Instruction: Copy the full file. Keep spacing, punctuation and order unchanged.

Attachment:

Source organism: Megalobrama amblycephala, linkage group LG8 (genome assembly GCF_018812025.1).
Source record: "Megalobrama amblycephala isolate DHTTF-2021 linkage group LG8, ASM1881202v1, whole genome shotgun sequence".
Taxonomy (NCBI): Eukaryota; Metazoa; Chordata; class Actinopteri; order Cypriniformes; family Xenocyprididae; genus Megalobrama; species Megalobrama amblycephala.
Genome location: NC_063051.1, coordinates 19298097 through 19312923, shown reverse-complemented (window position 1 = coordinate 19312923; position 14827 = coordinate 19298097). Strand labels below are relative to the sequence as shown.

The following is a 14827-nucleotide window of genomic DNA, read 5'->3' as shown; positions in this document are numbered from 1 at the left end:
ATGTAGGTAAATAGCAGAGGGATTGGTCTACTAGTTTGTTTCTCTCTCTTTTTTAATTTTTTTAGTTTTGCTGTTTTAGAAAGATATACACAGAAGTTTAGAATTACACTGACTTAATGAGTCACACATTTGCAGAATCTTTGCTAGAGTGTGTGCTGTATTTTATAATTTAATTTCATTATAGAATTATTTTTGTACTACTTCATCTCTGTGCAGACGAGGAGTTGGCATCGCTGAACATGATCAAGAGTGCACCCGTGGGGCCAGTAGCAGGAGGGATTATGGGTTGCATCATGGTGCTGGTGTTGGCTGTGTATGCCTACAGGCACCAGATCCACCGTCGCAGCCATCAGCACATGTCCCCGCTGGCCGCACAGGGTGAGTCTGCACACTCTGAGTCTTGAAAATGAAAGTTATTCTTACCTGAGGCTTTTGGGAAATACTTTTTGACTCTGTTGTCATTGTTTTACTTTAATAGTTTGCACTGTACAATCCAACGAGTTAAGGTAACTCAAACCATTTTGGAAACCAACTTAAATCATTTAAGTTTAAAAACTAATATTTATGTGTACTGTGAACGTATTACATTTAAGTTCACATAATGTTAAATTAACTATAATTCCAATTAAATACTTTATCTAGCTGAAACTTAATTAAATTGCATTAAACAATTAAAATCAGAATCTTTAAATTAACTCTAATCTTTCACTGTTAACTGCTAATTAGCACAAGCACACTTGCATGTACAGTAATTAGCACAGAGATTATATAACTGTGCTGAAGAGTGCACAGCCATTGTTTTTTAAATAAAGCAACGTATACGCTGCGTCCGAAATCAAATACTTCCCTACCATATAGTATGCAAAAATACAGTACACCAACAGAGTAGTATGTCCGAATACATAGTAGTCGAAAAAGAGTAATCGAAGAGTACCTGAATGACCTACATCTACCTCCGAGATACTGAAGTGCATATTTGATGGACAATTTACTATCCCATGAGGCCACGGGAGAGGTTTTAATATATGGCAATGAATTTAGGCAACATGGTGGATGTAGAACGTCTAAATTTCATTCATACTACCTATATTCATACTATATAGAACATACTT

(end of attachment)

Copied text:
Source organism: Megalobrama amblycephala, linkage group LG8 (genome assembly GCF_018812025.1).
Source record: "Megalobrama amblycephala isolate DHTTF-2021 linkage group LG8, ASM1881202v1, whole genome shotgun sequence".
Taxonomy (NCBI): Eukaryota; Metazoa; Chordata; class Actinopteri; order Cypriniformes; family Xenocyprididae; genus Megalobrama; species Megalobrama amblycephala.
Genome location: NC_063051.1, coordinates 19298097 through 19312923, shown reverse-complemented (window position 1 = coordinate 19312923; position 14827 = coordinate 19298097). Strand labels below are relative to the sequence as shown.

The following is a 14827-nucleotide window of genomic DNA, read 5'->3' as shown; positions in this document are numbered from 1 at the left end:
ATGTAGGTAAATAGCAGAGGGATTGGTCTACTAGTTTGTTTCTCTCTCTTTTTTAATTTTTTTAGTTTTGCTGTTTTAGAAAGATATACACAGAAGTTTAGAATTACACTGACTTAATGAGTCACACATTTGCAGAATCTTTGCTAGAGTGTGTGCTGTATTTTATAATTTAATTTCATTATAGAATTATTTTTGTACTACTTCATCTCTGTGCAGACGAGGAGTTGGCATCGCTGAACATGATCAAGAGTGCACCCGTGGGGCCAGTAGCAGGAGGGATTATGGGTTGCATCATGGTGCTGGTGTTGGCTGTGTATGCCTACAGGCACCAGATCCACCGTCGCAGCCATCAGCACATGTCCCCGCTGGCCGCACAGGGTGAGTCTGCACACTCTGAGTCTTGAAAATGAAAGTTATTCTTACCTGAGGCTTTTGGGAAATACTTTTTGACTCTGTTGTCATTGTTTTACTTTAATAGTTTGCACTGTACAATCCAACGAGTTAAGGTAACTCAAACCATTTTGGAAACCAACTTAAATCATTTAAGTTTAAAAACTAATATTTATGTGTACTGTGAACGTATTACATTTAAGTTCACATAATGTTAAATTAACTATAATTCCAATTAAATACTTTATCTAGCTGAAACTTAATTAAATTGCATTAAACAATTAAAATCAGAATCTTTAAATTAACTCTAATCTTTCACTGTTAACTGCTAATTAGCACAAGCACACTTGCATGTACAGTAATTAGCACAGAGATTATATAACTGTGCTGAAGAGTGCACAGCCATTGTTTTTTAAATAAAGCAACGTATACGCTGCGTCCGAAATCAAATACTTCCCTACCATATAGTATGCAAAAATACAGTACACCAACAGAGTAGTATGTCCGAATACATAGTAGTCGAAAAAGAGTAATCGAAGAGTACCTGAATGACCTACATCTACCTCCGAGATACTGAAGTGCATATTTGATGGACAATTTACTATCCCATGAGGCCACGGGAGAGGTTTTAATATATGGCAATGAATTTAGGCAACATGGTGGATGTAGAACGTCTAAATTTCATTCATACTACCTATATTCATACTATATAGAACATACTT